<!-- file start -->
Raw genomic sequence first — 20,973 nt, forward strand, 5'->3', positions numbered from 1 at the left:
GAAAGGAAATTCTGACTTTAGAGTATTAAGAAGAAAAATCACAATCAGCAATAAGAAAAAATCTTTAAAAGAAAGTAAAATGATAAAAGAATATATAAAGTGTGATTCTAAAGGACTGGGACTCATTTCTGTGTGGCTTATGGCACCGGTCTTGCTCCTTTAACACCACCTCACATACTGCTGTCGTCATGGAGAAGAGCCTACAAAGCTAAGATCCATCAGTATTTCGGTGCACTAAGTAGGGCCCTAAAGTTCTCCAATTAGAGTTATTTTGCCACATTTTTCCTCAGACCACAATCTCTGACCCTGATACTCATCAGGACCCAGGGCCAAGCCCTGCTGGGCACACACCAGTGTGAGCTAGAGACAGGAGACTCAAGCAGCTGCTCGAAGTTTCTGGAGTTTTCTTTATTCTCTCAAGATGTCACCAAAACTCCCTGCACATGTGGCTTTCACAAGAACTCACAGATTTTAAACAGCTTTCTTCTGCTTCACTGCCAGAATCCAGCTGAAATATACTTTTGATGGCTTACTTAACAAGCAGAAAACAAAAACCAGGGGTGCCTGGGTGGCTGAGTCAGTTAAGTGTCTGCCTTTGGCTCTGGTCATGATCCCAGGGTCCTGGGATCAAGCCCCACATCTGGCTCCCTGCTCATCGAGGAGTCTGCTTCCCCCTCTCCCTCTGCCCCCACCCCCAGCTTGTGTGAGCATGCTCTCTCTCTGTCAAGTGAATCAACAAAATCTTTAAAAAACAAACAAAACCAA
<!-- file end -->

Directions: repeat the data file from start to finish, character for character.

Raw genomic sequence first — 20,973 nt, forward strand, 5'->3', positions numbered from 1 at the left:
GAAAGGAAATTCTGACTTTAGAGTATTAAGAAGAAAAATCACAATCAGCAATAAGAAAAAATCTTTAAAAGAAAGTAAAATGATAAAAGAATATATAAAGTGTGATTCTAAAGGACTGGGACTCATTTCTGTGTGGCTTATGGCACCGGTCTTGCTCCTTTAACACCACCTCACATACTGCTGTCGTCATGGAGAAGAGCCTACAAAGCTAAGATCCATCAGTATTTCGGTGCACTAAGTAGGGCCCTAAAGTTCTCCAATTAGAGTTATTTTGCCACATTTTTCCTCAGACCACAATCTCTGACCCTGATACTCATCAGGACCCAGGGCCAAGCCCTGCTGGGCACACACCAGTGTGAGCTAGAGACAGGAGACTCAAGCAGCTGCTCGAAGTTTCTGGAGTTTTCTTTATTCTCTCAAGATGTCACCAAAACTCCCTGCACATGTGGCTTTCACAAGAACTCACAGATTTTAAACAGCTTTCTTCTGCTTCACTGCCAGAATCCAGCTGAAATATACTTTTGATGGCTTACTTAACAAGCAGAAAACAAAAACCAGGGGTGCCTGGGTGGCTGAGTCAGTTAAGTGTCTGCCTTTGGCTCTGGTCATGATCCCAGGGTCCTGGGATCAAGCCCCACATCTGGCTCCCTGCTCATCGAGGAGTCTGCTTCCCCCTCTCCCTCTGCCCCCACCCCCAGCTTGTGTGAGCATGCTCTCTCTCTGTCAAGTGAATCAACAAAATCTTTAAAAAACAAACAAAACCAA